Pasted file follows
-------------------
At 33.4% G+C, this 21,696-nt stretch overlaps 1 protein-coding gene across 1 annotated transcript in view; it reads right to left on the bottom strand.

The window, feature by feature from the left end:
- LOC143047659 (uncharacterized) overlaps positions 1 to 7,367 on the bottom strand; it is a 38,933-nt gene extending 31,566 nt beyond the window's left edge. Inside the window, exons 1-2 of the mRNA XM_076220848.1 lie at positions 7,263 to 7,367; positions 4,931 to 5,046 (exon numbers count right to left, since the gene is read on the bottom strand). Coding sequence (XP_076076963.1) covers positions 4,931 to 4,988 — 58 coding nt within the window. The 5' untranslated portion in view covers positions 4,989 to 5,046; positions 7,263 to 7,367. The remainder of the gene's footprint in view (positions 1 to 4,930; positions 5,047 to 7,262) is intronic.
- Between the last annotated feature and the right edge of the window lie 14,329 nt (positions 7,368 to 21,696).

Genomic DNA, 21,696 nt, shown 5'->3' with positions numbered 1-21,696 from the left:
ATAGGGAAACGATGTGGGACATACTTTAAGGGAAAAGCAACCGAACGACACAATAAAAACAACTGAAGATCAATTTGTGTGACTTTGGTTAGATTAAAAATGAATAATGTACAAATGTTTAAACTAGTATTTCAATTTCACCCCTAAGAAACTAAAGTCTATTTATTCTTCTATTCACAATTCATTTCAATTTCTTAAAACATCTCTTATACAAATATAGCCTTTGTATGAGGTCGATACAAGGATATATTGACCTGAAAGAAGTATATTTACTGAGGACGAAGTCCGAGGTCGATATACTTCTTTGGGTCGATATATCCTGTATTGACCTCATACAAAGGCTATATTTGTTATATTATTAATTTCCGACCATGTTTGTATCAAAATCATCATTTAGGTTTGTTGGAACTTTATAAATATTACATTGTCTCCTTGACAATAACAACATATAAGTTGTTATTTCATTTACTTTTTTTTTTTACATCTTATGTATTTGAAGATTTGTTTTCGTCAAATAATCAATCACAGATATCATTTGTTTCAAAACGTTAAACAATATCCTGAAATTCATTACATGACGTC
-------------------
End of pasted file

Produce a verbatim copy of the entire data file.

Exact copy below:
At 33.4% G+C, this 21,696-nt stretch overlaps 1 protein-coding gene across 1 annotated transcript in view; it reads right to left on the bottom strand.

The window, feature by feature from the left end:
- LOC143047659 (uncharacterized) overlaps positions 1 to 7,367 on the bottom strand; it is a 38,933-nt gene extending 31,566 nt beyond the window's left edge. Inside the window, exons 1-2 of the mRNA XM_076220848.1 lie at positions 7,263 to 7,367; positions 4,931 to 5,046 (exon numbers count right to left, since the gene is read on the bottom strand). Coding sequence (XP_076076963.1) covers positions 4,931 to 4,988 — 58 coding nt within the window. The 5' untranslated portion in view covers positions 4,989 to 5,046; positions 7,263 to 7,367. The remainder of the gene's footprint in view (positions 1 to 4,930; positions 5,047 to 7,262) is intronic.
- Between the last annotated feature and the right edge of the window lie 14,329 nt (positions 7,368 to 21,696).

Genomic DNA, 21,696 nt, shown 5'->3' with positions numbered 1-21,696 from the left:
ATAGGGAAACGATGTGGGACATACTTTAAGGGAAAAGCAACCGAACGACACAATAAAAACAACTGAAGATCAATTTGTGTGACTTTGGTTAGATTAAAAATGAATAATGTACAAATGTTTAAACTAGTATTTCAATTTCACCCCTAAGAAACTAAAGTCTATTTATTCTTCTATTCACAATTCATTTCAATTTCTTAAAACATCTCTTATACAAATATAGCCTTTGTATGAGGTCGATACAAGGATATATTGACCTGAAAGAAGTATATTTACTGAGGACGAAGTCCGAGGTCGATATACTTCTTTGGGTCGATATATCCTGTATTGACCTCATACAAAGGCTATATTTGTTATATTATTAATTTCCGACCATGTTTGTATCAAAATCATCATTTAGGTTTGTTGGAACTTTATAAATATTACATTGTCTCCTTGACAATAACAACATATAAGTTGTTATTTCATTTACTTTTTTTTTTTACATCTTATGTATTTGAAGATTTGTTTTCGTCAAATAATCAATCACAGATATCATTTGTTTCAAAACGTTAAACAATATCCTGAAATTCATTACATGACGTC